She’s always had the full heart, that’s for certain.
On Sunday, as she said after her 13-5 win over LSU in the NCAA softball playoffs and then repeated during a Tuesday media session, Shelby Babcock felt as if she couldn’t lose.
But the clear eyes part has always been a bit of a problem.
For years, Babcock couldn’t get the worry out of them, couldn’t shake the nerves, the fear of letting her team down. So, in addition to the famed “Friday Night Lights” mantra — “Clear Eyes, Full Hearts, Can’t Lose” — that she has written on the bottom of the brim of her Arizona visor and hears before every game from teammate Hallie Wilson, Babcock has a new motto.
Simple, concise, a pair of words that explain every errant pitch or surrendered home run.
In an era when softball bats have turned into fungo bats, Babcock has learned to release the worry and shake out the stress.
“It’s just, ‘So what? On to the next pitch, then on to the next pitch,’ ” said the Wildcats’ No. 2 starting pitcher, whose win over the Tigers sent Arizona into its super regional matchup at Louisiana-Lafayette this weekend. “I used to be so hard on myself. I’m so passionate about this game, I get so mad, and sometimes I show it. I have my coaches over there saying, ‘So what? So what?’ ”
The strategy worked against LSU, which got its blows in against Babcock but never rung her bell. The senior allowed five runs on six hits against the Tigers but managed to limit the damage when they threatened. Earlier in her career, it might not have gone so smoothly.
Heck, even earlier this year, she may have crumbled.
But Babcock has also had dazzling moments throughout her career, as well: the four-hitter of Nebraska early in her junior year, the five-inning shutout gem over North Dakota State in the first game of the 2012 playoffs as a sophomore, the shutout win at Washington earlier her sophomore year.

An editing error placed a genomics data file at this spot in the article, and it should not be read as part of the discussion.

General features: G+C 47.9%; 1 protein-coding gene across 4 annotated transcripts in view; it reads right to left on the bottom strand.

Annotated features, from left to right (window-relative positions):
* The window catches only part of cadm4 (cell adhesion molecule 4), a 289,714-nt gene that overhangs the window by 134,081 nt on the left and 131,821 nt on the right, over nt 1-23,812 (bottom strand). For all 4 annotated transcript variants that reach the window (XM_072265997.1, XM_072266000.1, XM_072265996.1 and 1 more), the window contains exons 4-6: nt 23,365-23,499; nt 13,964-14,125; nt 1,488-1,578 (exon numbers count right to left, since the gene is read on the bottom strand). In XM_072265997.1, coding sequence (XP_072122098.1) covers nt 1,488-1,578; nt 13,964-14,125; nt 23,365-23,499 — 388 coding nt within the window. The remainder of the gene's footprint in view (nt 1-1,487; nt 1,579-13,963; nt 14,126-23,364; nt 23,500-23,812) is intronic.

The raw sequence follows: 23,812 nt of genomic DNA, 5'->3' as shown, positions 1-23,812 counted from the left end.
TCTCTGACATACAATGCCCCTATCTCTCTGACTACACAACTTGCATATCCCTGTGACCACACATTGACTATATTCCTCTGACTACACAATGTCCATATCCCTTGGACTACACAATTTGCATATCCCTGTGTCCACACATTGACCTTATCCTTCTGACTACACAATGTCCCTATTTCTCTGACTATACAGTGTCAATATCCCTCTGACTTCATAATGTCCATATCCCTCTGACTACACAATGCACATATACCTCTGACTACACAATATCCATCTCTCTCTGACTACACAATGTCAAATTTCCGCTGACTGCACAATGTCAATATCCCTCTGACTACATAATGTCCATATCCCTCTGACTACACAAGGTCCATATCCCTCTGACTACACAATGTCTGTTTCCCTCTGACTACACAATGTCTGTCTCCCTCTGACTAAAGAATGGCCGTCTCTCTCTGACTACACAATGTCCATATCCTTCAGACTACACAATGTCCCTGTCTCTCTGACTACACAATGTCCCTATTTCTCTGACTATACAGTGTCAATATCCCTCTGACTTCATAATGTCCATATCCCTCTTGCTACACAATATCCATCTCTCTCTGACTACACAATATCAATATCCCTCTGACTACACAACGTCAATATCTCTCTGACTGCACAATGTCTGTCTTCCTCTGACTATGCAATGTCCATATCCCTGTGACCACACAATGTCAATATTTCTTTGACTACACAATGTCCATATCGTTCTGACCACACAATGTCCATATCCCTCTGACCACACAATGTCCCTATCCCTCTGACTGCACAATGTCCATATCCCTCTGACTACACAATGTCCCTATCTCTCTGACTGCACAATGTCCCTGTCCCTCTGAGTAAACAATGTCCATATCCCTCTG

And this February, she dealt powerhouse Alabama — the No. 2 seed in this year’s college softball playoffs — its first mercy-rule loss in three years.
“She started the season hot, throwing a great game against Alabama, but sometimes when you get touched up a little bit, it’s tough to know you can still get it done,” said Alicia Hollowell, a former UA ace and current assistant coach. “To get back out there and to get it done gets your mojo flowing again. You feel good.”
Mike Candrea knows more than anyone the ebbs and flows of the game, and he has attempted to stay ahead of impending danger. He pulled Babcock after three innings against Boston University in the Wildcats’ playoff opener Friday, worried that a third-inning grand slam by Boston’s Chelsea Kehr would throw Babcock off her game.
“She’s a pleaser, and a lot of our staff are pleasers, and those are the kinds of people who care a lot about what others think, and sometimes, as a pitcher, you can’t worry about what others think,” Candrea said. “You have to worry about what you think and what you need to do.”
It seems like the last person to find out softball was now a game for mashers and bashers was Babcock herself. Admittedly too self-critical, Babcock is in the process of telling Babcock that opposing offenses are sometimes going to get their blows.
“People don’t understand why it’s not like the good old days when we used the white ball with the high seams,” Hollowell said. “What people do now would be a weak fly out in the outfield. So she has to have some of that ‘So what?’ mentality.”
At some point, it went from mentality to mantra.
And Babcock and the Cats may be better for it.